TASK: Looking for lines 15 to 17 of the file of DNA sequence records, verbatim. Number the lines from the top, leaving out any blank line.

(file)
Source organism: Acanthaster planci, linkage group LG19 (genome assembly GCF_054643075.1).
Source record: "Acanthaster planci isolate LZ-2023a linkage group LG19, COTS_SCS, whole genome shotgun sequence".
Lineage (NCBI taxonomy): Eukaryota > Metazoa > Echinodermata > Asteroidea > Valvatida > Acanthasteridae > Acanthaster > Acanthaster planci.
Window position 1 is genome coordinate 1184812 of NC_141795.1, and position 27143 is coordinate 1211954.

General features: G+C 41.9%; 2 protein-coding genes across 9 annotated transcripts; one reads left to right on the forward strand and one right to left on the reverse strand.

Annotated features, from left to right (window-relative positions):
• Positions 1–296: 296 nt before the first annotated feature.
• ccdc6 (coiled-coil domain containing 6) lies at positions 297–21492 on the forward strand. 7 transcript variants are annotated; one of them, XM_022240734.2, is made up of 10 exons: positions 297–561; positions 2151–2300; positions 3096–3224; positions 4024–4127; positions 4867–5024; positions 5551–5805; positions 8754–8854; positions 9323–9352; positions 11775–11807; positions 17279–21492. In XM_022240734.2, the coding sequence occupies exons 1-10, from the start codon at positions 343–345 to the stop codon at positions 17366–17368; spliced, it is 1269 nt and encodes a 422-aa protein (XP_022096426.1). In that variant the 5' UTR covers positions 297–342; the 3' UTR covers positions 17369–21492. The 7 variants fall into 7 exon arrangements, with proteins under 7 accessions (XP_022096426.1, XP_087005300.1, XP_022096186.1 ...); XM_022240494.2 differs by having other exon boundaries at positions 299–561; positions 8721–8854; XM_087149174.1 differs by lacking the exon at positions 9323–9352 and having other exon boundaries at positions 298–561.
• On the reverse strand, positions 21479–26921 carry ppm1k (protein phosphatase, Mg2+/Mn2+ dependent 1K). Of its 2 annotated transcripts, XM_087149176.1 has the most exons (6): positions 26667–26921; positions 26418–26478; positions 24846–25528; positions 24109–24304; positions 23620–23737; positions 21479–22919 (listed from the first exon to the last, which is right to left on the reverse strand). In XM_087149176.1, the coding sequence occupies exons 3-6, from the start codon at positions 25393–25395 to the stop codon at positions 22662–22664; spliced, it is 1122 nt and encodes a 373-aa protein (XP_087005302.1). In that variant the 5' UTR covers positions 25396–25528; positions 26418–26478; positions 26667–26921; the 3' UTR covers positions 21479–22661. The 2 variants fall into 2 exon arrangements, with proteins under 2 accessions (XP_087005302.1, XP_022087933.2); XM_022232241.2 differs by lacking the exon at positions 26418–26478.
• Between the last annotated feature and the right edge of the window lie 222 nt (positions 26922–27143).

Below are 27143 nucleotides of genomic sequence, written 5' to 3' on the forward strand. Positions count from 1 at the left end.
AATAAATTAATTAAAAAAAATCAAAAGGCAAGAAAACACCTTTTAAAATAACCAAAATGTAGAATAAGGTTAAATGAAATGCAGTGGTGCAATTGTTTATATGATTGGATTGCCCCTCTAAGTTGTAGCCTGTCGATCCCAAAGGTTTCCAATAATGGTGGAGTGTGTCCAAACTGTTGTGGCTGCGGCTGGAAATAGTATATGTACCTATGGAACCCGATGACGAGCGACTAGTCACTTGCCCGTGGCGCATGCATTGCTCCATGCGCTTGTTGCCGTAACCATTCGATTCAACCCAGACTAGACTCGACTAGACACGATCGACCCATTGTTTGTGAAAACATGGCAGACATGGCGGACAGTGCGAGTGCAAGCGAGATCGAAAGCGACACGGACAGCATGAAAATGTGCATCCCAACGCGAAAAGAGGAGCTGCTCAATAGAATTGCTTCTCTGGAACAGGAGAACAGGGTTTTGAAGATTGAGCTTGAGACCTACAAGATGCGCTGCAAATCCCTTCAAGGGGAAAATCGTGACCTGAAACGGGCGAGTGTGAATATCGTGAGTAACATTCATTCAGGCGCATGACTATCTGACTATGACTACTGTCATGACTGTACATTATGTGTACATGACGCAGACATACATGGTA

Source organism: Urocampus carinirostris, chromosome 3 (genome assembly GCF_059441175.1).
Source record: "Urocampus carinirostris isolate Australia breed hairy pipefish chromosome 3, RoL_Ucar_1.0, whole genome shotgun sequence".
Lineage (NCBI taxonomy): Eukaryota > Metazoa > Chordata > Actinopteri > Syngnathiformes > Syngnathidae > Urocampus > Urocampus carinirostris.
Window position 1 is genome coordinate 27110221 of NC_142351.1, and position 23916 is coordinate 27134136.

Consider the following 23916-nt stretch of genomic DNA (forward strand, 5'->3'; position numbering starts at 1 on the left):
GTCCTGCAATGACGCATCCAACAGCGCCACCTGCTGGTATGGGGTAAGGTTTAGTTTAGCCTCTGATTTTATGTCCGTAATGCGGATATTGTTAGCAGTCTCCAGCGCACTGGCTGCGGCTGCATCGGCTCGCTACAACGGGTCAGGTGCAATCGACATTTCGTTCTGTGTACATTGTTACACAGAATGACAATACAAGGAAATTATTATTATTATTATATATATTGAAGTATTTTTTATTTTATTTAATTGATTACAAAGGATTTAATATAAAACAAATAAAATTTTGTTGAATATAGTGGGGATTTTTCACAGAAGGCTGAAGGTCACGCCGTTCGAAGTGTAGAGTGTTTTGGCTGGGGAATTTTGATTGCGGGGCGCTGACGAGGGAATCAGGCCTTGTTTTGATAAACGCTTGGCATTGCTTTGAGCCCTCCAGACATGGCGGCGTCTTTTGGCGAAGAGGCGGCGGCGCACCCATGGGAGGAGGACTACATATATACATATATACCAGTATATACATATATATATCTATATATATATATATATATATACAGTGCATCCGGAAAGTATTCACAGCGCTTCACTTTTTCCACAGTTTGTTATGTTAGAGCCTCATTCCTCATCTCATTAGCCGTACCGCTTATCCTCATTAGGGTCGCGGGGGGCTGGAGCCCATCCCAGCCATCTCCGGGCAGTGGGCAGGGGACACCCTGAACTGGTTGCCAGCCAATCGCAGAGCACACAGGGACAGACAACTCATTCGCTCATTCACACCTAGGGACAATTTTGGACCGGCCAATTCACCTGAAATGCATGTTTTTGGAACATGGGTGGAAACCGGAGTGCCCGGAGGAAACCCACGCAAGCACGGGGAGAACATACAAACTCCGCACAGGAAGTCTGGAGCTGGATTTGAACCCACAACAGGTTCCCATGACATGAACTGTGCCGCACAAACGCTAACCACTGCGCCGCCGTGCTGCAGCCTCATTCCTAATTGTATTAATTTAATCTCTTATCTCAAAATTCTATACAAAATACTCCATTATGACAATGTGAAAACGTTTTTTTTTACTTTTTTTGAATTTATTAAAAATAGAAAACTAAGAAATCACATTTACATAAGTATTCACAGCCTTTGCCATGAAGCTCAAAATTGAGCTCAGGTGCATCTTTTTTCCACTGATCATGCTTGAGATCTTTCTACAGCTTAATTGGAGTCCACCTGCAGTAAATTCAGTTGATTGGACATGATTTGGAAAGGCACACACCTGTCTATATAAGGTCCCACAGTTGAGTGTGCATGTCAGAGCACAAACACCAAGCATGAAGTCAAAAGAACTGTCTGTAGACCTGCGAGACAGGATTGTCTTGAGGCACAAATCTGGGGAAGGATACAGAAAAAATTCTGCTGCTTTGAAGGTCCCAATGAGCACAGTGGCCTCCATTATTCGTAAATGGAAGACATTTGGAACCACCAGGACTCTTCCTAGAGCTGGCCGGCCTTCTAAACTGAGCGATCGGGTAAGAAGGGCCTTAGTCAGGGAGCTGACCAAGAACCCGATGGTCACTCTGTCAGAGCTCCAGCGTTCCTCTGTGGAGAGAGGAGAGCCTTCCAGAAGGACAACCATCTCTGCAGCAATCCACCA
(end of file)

Lineage (NCBI taxonomy): Eukaryota > Metazoa > Chordata > Actinopteri > Syngnathiformes > Syngnathidae > Urocampus > Urocampus carinirostris.
Window position 1 is genome coordinate 27110221 of NC_142351.1, and position 23916 is coordinate 27134136.

Consider the following 23916-nt stretch of genomic DNA (forward strand, 5'->3'; position numbering starts at 1 on the left):